Monday, October 10, 2016

1940 Dodge's Segmented, Dual-Symmetrical Grille Design

While gathering images for my book How Cars Faced the Market, I noticed an unusual characteristic of the Dodge grille for the 1940 model year.  It was doubly-symmetrical with its four segments clearly defined.

Of course, simple geometric shapes can be symmetrical along two orthogonal axes.  A circle, for instance.  Or ovals, squares and rectangles.  Grilles with these shapes can be found -- especially the non-circle variety.

But the 1940 Dodge grille does not have a simple outline.  That, and the segment dividers are what make unique, or nearly so.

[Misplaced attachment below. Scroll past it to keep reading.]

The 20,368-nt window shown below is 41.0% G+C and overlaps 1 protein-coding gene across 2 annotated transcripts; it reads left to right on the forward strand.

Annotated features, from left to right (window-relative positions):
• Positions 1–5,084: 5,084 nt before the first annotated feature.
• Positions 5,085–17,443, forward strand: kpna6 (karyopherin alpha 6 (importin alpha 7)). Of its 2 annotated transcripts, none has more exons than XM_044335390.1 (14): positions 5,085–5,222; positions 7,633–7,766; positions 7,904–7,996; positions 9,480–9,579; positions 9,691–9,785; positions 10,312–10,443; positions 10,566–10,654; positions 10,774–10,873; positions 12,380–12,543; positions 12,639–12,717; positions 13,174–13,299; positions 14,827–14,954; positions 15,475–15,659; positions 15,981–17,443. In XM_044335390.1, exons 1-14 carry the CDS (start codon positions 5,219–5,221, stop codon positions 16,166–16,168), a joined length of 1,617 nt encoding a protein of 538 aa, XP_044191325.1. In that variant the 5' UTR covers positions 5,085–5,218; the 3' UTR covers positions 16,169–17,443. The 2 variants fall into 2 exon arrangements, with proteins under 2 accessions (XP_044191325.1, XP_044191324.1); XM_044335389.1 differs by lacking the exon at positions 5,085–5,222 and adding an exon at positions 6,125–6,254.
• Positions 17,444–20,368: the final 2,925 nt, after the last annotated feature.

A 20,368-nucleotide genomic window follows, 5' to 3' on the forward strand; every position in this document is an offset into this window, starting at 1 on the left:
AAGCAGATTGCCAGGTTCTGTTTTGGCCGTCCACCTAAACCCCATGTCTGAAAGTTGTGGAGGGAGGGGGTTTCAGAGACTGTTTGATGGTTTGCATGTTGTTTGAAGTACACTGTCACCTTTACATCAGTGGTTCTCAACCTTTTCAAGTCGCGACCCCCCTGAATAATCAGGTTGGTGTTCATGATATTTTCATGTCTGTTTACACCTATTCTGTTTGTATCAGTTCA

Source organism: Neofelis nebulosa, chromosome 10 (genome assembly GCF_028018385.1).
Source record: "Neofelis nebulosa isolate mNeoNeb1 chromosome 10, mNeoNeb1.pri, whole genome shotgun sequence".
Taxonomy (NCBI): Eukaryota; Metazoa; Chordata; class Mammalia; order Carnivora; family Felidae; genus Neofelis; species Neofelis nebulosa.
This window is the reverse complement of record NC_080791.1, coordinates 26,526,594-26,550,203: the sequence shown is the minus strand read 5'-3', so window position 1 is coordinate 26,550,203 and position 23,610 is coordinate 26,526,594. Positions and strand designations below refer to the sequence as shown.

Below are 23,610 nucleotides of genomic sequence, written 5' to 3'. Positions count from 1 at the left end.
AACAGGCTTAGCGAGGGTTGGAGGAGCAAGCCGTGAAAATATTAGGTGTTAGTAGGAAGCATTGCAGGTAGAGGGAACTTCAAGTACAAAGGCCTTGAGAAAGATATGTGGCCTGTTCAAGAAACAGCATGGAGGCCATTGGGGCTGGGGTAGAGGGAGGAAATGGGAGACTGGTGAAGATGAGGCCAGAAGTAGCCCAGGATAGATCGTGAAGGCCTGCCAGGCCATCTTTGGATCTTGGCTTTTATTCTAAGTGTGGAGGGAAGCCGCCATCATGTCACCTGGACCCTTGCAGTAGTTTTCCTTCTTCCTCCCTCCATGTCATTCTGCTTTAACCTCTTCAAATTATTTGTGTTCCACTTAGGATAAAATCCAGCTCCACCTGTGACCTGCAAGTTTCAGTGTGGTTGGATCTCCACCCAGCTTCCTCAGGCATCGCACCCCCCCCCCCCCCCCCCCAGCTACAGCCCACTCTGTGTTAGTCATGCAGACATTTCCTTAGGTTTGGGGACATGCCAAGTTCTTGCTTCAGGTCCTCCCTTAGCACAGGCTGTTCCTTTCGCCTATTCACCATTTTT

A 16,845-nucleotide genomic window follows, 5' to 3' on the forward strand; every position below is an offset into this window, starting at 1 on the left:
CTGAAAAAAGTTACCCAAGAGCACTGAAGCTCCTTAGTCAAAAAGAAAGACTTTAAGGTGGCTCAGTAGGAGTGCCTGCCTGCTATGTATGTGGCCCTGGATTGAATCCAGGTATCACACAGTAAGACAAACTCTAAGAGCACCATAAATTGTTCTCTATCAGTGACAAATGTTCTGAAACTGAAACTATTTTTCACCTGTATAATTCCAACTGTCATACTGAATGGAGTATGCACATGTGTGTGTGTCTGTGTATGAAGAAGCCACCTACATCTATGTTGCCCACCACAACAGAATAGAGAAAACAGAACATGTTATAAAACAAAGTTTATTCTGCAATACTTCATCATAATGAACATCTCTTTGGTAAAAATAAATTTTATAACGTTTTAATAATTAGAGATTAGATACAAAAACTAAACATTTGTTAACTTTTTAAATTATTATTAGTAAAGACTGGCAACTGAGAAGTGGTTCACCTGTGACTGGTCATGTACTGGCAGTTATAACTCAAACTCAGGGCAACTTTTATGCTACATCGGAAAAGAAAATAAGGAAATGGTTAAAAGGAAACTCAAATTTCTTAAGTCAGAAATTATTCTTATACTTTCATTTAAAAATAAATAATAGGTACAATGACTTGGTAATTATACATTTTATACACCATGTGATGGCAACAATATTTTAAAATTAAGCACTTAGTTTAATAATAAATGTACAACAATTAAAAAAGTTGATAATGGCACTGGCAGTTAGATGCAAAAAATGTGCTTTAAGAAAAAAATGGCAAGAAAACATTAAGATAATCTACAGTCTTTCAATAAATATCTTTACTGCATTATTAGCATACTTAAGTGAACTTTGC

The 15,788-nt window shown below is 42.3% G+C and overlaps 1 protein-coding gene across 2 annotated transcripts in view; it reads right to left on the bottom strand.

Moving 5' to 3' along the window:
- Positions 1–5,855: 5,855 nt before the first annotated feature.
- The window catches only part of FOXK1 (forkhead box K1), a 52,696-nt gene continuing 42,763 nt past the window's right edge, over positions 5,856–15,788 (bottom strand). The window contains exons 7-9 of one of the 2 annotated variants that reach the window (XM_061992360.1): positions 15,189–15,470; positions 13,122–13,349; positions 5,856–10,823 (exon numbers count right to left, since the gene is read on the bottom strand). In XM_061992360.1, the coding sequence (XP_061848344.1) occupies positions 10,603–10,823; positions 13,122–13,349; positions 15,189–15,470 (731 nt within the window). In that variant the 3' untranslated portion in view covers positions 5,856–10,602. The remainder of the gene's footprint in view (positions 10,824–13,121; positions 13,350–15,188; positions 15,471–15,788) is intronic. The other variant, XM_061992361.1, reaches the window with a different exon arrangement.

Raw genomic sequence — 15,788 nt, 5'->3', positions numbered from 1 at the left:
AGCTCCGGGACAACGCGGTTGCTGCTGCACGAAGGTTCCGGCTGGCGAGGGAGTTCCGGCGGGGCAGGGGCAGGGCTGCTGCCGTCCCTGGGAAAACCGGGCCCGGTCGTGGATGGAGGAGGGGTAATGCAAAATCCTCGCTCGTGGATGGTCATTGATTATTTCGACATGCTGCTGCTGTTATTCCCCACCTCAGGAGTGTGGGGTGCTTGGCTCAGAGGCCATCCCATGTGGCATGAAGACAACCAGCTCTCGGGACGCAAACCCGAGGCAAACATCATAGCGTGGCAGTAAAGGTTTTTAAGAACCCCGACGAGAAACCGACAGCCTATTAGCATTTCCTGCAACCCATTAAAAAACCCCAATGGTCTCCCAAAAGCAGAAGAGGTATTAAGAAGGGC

Just for scene-setting fun, here is an advertising spread illustrated by Arthur Radebaugh (1906-1974), a guy who made many World of Tomorrow type images from the 1930s into the 1960s.

And here is what seems to be a factory photo of a '40 Dodge.

Now for that grille.  There is side-to-side symmetry if the axis of rotation is the prow of the car.  That is, the left and right sides have the same two-dimensional design.  Most automobile grilles can make this claim.  But then there is that painted metal running across the middle of the grille.  The parts above and below it (again from a two-dimensional, flattened perspective) can be pivoted on that axis bar.  This and the non-geometric outline of the grille are the unusual features.  Photo from Mecum auctions.

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